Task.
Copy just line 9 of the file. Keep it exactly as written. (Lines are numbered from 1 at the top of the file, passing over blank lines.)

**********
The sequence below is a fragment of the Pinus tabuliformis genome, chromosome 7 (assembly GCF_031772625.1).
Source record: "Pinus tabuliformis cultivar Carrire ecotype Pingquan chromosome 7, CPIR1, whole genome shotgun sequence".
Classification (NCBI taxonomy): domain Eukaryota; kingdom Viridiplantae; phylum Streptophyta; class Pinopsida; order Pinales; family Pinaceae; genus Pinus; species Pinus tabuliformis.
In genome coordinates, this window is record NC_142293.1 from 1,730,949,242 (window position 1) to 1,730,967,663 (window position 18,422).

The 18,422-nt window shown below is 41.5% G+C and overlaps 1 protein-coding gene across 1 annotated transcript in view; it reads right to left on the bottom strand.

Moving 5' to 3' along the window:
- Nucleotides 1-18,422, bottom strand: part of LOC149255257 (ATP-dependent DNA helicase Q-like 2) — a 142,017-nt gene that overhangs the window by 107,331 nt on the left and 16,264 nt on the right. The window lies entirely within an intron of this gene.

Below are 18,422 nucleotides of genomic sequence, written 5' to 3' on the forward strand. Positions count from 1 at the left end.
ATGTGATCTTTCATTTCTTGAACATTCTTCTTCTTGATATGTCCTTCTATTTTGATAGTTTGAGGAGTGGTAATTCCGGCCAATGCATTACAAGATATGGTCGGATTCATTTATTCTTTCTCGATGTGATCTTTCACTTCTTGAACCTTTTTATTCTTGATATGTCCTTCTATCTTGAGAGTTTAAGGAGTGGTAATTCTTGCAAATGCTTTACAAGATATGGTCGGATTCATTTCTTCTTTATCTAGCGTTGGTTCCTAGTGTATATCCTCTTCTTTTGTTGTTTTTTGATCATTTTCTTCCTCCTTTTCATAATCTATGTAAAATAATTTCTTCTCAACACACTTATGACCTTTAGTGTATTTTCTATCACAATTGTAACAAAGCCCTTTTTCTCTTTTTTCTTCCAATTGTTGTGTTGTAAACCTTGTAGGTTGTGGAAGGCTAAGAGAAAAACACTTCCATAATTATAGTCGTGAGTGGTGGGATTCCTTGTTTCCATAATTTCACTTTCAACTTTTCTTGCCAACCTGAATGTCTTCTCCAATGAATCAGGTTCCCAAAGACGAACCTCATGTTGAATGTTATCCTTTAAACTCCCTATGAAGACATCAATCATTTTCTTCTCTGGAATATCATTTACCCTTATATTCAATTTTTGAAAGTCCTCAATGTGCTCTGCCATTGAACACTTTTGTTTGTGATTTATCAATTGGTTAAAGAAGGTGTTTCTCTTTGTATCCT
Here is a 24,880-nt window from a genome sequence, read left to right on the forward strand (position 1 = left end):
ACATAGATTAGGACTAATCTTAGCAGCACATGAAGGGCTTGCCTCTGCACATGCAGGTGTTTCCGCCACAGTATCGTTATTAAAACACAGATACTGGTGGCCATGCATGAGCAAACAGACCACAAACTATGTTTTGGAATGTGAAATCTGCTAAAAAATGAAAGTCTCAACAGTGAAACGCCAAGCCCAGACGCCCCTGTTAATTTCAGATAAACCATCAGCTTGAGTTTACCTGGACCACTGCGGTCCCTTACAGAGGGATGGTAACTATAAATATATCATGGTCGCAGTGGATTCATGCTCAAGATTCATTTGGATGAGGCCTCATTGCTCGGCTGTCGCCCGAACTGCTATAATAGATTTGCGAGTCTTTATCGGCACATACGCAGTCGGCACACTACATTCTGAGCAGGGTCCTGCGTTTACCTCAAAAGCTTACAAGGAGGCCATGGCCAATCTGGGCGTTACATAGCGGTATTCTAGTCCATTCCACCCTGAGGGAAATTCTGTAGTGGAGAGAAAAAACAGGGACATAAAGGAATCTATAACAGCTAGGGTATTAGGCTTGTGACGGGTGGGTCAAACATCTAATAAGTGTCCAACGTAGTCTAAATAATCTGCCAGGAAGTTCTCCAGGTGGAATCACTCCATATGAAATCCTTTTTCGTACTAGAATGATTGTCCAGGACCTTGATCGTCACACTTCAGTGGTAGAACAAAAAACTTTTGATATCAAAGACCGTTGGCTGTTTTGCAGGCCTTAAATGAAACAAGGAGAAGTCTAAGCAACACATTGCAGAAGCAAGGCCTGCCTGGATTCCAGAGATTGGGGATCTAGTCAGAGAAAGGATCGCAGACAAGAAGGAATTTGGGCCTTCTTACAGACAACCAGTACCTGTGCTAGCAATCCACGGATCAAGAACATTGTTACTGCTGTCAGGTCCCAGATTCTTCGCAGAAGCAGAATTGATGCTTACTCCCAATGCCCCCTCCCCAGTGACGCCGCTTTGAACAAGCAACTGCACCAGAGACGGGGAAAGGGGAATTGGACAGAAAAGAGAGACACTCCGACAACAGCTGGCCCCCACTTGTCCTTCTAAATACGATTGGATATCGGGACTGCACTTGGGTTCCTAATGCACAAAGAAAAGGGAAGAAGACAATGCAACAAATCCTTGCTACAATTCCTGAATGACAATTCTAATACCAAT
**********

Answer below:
ATGTGATCTTTCATTTCTTGAACATTCTTCTTCTTGATATGTCCTTCTATTTTGATAGTTTGAGGAGTGGTAATTCCGGCCAATGCATTACAAGATATGGTCGGATTCATTTATTCTTTCTCGATGTGATCTTTCACTTCTTGAACCTTTTTATTCTTGATATGTCCTTCTATCTTGAGAGTTTAAGGAGTGGTAATTCTTGCAAATGCTTTACAAGATATGGTCGGATTCATTTCTTCTTTATCTAGCGTTGGTTCCTAGTGTATATCCTCTTCTTTTGTTGTTTTTTGATCATTTTCTTCCTCCTTTTCATAATCTATGTAAAATAATTTCTTCTCAACACACTTATGACCTTTAGTGTATTTTCTATCACAATTGTAACAAAGCCCTTTTTCTCTTTTTTCTTCCAATTGTTGTGTTGTAAACCTTGTAGGTTGTGGAAGGCTAAGAGAAAAACACTTCCATAATTATAGTCGTGAGTGGTGGGATTCCTTGTTTCCATAATTTCACTTTCAACTTTTCTTGCCAACCTGAATGTCTTCTCCAATGAATCAGGTTCCCAAAGACGAACCTCATGTTGAATGTTATCCTTTAAACTCCCTATGAAGACATCAATCATTTTCTTCTCTGGAATATCATTTACCCTTATATTCAATTTTTGAAAGTCCTCAATGTGCTCTGCCATTGAACACTTTTGTTTGTGATTTATCAATTGGTTAAAGAAGGTGTTTCTCTTTGTATCCT